Almost There, Home

This morning I almost touched it. The past. Home.

I closed my eyes and I was almost There. There, where I’m nobody’s distant relative, or forgotten or estranged friend. There, where people don’t wield murderous thoughts, words, or actions like bloody bayonets. There, where cities don’t burn and life in the country is full of possibility, not aching with loss.

This morning I felt I belonged again like I did then, and it was good. I understood the world and my place in it. For a moment I forgot.

There’s an hour in the morning when the world is fresh. Most days I sleep right through it, but today I was out at dawn with a flashlight looking for Rudy the Rooster. I’ve become attached to him, not because he deserves it, but for what he represents: the past. Home.

Rudy showed up out of the blue last summer and followed us everywhere. We were charmed by a stalker. When he crowed, I instantly remembered the sound of being There, living nextdoor to a neighbor with chickens. Rudy’s full-throated songs to the dawn are sounds I never realized I didn’t hear anymore. Until I did.

So I love his voice, if not the rooster. He’s become a bit of a barnyard terrorist and I’ve learned not to turn my back on him. Once, after he hurled himself at the back of my legs, I nearly dispatched him with a rake, and The Professor swears he’ll take a pitchfork to him someday. But neither of us have. For now, Rudy lives to crow another day.

Last night he holed up God-only-knows-where before I could lure him into the coop with bread crumbs. Foxes and coyotes visit regularly. I can’t say I lost sleep over it but I did get up when he began crowing at 4:30, and I went out into the dawn, looking for that chicken. And once again, in the early morning listening to him crow from the garden fence took me back.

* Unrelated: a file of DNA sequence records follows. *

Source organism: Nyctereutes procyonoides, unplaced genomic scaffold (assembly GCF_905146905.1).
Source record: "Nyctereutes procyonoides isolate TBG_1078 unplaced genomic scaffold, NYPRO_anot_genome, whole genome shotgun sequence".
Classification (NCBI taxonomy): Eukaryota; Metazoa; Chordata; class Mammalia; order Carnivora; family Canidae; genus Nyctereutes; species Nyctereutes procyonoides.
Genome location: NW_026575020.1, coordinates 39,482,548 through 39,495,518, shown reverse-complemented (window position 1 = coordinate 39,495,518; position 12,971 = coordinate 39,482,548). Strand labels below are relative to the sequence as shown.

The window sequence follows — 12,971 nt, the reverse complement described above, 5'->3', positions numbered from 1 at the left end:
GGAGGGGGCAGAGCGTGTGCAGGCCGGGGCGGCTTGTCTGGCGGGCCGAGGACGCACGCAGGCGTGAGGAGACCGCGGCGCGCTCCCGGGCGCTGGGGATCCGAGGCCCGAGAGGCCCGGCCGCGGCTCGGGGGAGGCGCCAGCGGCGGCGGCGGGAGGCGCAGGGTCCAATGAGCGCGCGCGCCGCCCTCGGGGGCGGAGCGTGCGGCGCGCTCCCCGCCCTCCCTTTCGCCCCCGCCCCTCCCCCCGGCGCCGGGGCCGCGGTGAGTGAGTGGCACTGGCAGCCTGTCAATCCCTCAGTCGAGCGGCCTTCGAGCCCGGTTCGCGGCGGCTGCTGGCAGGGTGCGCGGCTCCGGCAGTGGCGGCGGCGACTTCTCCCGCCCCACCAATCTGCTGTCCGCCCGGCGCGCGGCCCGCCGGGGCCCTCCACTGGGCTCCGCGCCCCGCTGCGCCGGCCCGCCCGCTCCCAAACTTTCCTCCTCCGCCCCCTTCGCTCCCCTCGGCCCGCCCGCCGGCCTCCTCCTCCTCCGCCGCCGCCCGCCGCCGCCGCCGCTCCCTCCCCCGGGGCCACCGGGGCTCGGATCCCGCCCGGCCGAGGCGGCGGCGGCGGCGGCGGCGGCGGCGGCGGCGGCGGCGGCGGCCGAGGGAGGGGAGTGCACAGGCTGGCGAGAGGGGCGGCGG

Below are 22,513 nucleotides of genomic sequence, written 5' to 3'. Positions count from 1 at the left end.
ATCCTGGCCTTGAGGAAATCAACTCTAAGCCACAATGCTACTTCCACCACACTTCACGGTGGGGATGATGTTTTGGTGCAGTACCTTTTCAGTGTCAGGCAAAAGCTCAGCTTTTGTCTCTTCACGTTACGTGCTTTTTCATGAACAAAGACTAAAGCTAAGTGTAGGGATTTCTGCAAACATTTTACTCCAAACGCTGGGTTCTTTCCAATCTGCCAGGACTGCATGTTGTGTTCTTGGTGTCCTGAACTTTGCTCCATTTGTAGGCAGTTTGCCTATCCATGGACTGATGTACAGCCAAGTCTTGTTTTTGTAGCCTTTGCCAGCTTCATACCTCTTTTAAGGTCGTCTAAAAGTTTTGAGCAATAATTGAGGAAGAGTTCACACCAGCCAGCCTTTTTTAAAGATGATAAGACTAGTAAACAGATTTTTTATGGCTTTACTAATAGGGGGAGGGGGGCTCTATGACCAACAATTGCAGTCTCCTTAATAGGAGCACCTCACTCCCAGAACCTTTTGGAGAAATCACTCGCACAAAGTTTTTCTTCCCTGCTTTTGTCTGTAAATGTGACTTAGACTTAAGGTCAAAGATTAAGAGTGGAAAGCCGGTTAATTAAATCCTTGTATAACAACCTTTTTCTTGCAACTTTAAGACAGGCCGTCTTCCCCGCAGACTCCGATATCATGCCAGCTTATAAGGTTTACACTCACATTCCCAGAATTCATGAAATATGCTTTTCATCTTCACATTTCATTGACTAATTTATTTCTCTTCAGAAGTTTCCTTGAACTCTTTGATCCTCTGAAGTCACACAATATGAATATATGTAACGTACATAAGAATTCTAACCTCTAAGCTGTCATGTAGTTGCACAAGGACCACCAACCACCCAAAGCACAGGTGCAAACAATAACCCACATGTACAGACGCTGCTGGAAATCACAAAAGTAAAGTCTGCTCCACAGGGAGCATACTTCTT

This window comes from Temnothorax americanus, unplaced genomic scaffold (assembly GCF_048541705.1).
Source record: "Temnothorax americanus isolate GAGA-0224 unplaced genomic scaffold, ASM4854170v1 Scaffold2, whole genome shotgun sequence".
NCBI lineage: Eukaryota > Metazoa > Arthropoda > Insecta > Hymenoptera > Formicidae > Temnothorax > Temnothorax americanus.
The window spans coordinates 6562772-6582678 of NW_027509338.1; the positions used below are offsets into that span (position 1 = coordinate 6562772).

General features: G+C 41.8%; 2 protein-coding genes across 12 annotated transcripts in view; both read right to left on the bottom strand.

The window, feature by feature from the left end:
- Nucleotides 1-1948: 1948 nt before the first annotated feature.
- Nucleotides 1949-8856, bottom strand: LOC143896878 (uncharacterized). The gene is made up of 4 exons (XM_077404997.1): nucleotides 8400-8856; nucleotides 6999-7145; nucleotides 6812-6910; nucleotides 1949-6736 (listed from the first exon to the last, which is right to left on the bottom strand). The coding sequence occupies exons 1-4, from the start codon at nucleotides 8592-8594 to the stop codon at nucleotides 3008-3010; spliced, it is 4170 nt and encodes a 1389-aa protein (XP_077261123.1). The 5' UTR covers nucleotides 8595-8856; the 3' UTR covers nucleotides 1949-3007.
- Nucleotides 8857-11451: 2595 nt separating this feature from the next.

It took me back to the days when I was a child, running carefree, confident, and barefoot to the barn through the dewy grass. It took me back to the promise of an early morning and a young girl’s joy in simple things and in life itself.

It took me back to a time when people cared about each other, when we weren’t so damn mean. To a time when yes meant yes and no meant no. When we felt secure in the world and our place in it. To a time when we didn’t wish everyone would just shut up and leave us alone.

When I didn’t wish that.

In that hour this morning, I closed my eyes, and ever so briefly I was There again, or almost. In the past. Home.

And it was good.

© 2017, Teri Torell Murrison

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I was raised in Northern California on a sheep ranch. I'm passionate about working landscapes – balancing the interests of agriculture, thriving rural communities, and healthy natural resources. My husband Richard – the Professor - is a teacher. We live in Idaho with our horses, dogs, and close-by daughter and her family.

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